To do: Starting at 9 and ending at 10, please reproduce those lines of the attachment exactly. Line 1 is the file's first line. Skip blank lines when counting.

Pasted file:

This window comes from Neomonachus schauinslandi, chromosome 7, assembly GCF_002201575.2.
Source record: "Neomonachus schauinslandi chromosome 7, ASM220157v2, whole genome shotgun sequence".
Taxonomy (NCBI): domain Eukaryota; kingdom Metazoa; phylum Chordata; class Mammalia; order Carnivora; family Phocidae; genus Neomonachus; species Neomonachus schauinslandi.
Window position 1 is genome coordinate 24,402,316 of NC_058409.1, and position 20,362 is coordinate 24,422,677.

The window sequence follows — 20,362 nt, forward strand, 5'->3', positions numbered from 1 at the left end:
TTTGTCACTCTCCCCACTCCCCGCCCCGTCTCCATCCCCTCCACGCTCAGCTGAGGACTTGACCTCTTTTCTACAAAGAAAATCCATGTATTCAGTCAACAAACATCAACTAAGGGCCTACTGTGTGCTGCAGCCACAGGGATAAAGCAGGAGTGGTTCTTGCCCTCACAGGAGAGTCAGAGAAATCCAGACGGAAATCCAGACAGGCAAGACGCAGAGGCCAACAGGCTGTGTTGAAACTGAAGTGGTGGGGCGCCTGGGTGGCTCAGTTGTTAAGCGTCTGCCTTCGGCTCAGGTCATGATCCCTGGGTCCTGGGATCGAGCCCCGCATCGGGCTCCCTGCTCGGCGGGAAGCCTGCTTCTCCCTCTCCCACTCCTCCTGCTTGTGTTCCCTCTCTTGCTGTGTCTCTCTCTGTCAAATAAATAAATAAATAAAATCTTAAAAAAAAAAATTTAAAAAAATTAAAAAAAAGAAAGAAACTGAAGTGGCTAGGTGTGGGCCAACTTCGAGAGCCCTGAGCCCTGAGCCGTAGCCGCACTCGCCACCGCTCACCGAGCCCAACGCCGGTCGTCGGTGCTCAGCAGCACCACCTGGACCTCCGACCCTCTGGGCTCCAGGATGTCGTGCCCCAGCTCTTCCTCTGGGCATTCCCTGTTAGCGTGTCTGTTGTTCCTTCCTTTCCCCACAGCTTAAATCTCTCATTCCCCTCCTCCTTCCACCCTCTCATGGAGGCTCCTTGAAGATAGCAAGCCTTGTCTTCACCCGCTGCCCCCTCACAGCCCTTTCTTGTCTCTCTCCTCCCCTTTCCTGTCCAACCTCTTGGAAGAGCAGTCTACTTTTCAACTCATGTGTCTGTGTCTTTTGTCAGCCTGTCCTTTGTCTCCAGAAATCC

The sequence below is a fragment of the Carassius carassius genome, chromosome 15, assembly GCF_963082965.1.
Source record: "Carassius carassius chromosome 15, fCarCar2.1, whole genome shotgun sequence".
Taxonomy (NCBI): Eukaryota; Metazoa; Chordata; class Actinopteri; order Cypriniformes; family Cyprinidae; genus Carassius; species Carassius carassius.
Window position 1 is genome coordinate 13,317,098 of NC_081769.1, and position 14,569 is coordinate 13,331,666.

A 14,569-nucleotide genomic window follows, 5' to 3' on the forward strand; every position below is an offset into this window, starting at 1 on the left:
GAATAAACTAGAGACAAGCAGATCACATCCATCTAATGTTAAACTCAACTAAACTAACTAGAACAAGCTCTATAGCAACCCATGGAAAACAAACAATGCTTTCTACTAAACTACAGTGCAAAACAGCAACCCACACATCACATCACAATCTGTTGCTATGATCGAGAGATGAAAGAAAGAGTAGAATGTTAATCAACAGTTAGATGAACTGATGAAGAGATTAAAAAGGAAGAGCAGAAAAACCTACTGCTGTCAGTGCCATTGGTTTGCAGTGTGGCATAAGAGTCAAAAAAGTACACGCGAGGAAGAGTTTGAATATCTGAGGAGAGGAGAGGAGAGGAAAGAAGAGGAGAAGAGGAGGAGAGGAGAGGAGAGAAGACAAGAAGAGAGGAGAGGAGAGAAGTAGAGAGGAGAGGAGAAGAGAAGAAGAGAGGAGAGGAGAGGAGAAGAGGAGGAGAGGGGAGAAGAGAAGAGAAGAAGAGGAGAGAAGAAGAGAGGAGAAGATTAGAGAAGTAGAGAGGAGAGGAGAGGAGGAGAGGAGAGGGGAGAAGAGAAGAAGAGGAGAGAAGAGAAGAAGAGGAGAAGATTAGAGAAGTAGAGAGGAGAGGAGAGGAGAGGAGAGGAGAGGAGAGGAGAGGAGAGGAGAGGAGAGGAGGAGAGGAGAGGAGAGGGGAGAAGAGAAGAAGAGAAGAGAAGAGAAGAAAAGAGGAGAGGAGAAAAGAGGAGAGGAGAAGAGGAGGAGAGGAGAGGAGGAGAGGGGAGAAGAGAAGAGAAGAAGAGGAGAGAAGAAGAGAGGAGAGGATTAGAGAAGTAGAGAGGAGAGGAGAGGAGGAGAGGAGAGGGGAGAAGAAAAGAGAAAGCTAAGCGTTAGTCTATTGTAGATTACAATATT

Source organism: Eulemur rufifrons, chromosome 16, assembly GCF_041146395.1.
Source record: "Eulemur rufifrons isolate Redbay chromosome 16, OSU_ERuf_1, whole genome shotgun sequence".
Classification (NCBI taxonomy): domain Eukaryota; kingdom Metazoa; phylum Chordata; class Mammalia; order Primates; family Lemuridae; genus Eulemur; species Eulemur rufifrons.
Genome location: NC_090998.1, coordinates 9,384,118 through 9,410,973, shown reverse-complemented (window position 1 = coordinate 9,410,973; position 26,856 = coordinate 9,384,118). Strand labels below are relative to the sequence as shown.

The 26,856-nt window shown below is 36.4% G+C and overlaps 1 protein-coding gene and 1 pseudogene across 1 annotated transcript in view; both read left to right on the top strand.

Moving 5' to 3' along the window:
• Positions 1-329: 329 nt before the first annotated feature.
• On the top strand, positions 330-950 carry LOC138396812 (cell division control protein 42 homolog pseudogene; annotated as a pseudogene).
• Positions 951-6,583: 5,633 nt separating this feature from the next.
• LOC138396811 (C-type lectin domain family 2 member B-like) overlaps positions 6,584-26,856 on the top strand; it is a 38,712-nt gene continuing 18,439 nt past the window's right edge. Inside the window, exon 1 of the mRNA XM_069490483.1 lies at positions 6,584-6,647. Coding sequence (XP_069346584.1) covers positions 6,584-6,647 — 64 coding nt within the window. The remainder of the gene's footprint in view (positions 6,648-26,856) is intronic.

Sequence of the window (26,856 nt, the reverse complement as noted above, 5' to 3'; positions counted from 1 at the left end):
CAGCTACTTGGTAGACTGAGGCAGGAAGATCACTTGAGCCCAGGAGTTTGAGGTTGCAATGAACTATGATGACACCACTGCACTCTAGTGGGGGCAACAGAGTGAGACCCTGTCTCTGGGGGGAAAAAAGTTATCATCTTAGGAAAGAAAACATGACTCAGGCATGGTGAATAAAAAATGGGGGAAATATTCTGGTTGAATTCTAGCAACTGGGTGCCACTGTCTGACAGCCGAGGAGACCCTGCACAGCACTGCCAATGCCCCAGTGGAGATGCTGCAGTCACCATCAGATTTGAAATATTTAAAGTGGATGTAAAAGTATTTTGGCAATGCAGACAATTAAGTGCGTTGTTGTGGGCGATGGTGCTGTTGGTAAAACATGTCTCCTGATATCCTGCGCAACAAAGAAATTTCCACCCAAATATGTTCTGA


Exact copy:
Taxonomy (NCBI): Eukaryota; Metazoa; Chordata; class Actinopteri; order Cypriniformes; family Cyprinidae; genus Carassius; species Carassius carassius.
Window position 1 is genome coordinate 13,317,098 of NC_081769.1, and position 14,569 is coordinate 13,331,666.